Lawmakers react to legislation

After debate in state legislative chambers earlier this week, bills calling for wide-ranging changes to collective bargaining negotiations for public union employees have passed both the state House of Representatives and the state Senate.

“I am certainly glad it’s over… with the amendment we offered that corrected some issues in the bill,” said state Rep. Dean Fisher, R-Montour, who voted in favor of the legislation. “It took into account some of the issues the opposition had.”

State Rep. Mark Smith, who voted against the legislation, had a different view.

“I think it is a sad day for all Iowans,” he said. “This (Chapter 20) was a law that had served Iowa well for 40 years.”

He said the changes opened up a “vacuum” and could possibly make for a chaotic situation when it comes to public union employees like construction workers and teachers.

“The model for (the changes to collective bargaining) is Wisconsin, which is seeing teachers move out-of-state,” Smith said.

“Already I’ve received an email from school personnel in Minnesota saying that this will be great for helping them with their teacher shortage.”

State Sen. Jeff Edler, who voted in favor of the legislation in that chamber on Thursday, said the decision provided a “tool” to local governments.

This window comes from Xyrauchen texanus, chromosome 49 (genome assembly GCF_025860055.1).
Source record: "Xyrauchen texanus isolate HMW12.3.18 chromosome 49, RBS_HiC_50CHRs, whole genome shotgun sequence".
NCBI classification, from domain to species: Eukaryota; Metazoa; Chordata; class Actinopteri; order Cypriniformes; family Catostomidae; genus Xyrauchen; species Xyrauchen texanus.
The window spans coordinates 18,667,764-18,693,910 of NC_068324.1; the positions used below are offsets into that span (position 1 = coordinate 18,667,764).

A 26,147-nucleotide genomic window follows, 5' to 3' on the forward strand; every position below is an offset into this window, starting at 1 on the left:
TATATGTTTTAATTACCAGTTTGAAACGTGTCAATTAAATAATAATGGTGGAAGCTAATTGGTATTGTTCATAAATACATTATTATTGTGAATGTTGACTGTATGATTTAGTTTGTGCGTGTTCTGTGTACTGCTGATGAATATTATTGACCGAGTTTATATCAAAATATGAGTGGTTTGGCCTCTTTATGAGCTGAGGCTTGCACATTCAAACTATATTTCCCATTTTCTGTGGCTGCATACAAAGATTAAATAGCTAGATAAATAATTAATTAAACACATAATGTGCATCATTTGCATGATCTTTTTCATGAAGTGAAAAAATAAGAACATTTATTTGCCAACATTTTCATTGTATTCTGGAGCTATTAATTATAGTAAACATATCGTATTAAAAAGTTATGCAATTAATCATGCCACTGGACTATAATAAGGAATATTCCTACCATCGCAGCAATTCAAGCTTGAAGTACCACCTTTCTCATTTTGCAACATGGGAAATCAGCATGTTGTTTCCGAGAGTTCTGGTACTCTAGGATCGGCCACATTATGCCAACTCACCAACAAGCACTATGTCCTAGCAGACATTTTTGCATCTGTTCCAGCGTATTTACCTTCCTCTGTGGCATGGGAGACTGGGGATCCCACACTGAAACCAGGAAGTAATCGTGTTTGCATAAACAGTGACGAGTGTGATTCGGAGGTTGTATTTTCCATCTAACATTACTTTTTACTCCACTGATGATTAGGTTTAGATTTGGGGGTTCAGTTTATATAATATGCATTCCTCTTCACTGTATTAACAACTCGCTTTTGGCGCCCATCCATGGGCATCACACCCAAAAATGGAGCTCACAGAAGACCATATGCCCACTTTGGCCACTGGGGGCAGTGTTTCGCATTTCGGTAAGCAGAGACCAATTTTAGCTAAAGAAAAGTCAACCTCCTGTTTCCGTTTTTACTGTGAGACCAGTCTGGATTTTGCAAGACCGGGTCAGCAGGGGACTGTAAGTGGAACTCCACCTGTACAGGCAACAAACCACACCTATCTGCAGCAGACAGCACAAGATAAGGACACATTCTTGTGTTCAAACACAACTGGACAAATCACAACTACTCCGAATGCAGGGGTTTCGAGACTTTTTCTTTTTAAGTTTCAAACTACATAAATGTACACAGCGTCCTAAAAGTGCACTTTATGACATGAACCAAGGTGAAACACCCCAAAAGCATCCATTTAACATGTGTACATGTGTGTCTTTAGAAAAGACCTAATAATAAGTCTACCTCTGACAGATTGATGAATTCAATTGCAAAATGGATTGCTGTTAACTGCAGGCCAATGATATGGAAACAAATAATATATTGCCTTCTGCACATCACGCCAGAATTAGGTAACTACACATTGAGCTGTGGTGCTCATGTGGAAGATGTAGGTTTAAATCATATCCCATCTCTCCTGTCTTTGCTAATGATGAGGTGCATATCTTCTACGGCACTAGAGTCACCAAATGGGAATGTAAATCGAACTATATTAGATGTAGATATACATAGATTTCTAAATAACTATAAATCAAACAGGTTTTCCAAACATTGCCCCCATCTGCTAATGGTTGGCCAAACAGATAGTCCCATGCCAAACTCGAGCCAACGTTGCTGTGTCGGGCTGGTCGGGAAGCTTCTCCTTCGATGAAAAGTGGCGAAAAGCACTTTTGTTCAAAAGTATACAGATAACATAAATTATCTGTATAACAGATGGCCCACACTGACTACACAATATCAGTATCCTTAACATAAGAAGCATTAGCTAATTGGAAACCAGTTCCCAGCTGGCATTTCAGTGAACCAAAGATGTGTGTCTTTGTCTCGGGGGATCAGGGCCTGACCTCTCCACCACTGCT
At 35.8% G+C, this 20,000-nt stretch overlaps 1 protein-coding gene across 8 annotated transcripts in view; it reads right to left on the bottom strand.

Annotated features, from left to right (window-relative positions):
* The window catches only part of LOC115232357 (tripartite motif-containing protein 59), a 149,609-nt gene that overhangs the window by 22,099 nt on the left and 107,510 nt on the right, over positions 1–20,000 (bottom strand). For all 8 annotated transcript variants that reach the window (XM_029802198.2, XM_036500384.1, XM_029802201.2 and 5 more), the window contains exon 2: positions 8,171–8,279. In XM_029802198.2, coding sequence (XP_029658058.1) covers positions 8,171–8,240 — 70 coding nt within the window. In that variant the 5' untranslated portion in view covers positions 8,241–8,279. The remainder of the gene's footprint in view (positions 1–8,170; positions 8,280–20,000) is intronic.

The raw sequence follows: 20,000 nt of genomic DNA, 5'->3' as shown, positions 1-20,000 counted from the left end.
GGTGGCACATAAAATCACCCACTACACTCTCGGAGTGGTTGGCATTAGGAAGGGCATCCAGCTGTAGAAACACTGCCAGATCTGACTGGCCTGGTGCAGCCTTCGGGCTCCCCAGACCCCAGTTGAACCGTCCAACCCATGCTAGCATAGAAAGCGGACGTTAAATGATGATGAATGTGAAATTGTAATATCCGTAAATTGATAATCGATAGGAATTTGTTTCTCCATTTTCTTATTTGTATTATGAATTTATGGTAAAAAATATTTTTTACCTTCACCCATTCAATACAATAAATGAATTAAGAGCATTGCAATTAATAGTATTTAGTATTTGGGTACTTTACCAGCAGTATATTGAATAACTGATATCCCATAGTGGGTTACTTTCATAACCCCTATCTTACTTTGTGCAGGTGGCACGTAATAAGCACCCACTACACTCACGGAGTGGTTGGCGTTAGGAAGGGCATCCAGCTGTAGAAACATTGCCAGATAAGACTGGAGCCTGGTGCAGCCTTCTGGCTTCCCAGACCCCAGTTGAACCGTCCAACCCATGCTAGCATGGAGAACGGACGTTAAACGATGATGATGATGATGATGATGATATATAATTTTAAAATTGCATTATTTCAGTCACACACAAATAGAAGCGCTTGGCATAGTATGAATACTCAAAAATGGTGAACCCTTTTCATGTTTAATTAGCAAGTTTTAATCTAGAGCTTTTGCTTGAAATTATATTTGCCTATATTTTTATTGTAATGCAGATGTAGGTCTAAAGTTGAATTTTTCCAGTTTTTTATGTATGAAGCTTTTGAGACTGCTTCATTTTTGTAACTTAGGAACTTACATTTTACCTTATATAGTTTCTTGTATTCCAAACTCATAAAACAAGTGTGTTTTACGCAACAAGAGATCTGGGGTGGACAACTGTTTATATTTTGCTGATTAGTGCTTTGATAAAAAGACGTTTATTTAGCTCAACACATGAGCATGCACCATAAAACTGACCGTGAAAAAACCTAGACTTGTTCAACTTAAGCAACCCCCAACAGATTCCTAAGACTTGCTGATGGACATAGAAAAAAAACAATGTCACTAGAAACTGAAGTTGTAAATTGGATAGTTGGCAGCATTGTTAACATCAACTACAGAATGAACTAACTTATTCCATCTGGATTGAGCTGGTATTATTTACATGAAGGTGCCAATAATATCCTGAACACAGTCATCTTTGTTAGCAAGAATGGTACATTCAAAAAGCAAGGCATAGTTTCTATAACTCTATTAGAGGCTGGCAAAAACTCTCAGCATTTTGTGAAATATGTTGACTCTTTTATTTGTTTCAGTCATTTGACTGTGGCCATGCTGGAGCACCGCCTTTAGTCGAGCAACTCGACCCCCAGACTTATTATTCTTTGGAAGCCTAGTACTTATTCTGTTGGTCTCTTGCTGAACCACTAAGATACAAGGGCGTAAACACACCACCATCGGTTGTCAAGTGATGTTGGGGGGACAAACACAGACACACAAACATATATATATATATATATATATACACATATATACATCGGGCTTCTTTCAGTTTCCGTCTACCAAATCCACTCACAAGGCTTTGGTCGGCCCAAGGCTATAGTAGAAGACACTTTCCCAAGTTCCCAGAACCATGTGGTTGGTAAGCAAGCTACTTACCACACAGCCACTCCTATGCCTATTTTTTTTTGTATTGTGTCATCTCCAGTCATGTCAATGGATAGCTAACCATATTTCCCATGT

“The Iowa Senate has now provided our local governments with a tool … a tool that will allow the flexibility to provide innovative solutions for the future of their communities,” Edler said after the legislation passed in the senate.

The bill passed Thursday calls for bargaining units whose membership is less than 30 percent public safety employees to have a much narrower scope of negotiations than currently enjoyed.

Areas that would be excluded from the legal scope of negotiations for such units include insurance, leaves of absence for political activities, supplemental pay, transfer procedures, evaluation procedures, procedures for staff reduction and subcontracting public services.

With the legislation passed in both chambers, it is now up to Gov. Terry Branstad to either sign or veto the bill. If he signs, the bill will pass into law.

“I was able to vote for this bill … this re-balancing will be good for the state,” Fisher said.

Smith said he was unhappy with the unusual speed with which the lawmaking process moved in relation to the bill.

“I’ve always thought that it was fast-tracked for a deliberate reason,” Smith said of the speed with which Republican lawmakers moved the from the bills’ introduction to a public hearing to a votes in each chamber. “I think that that’s unfortunate too.”

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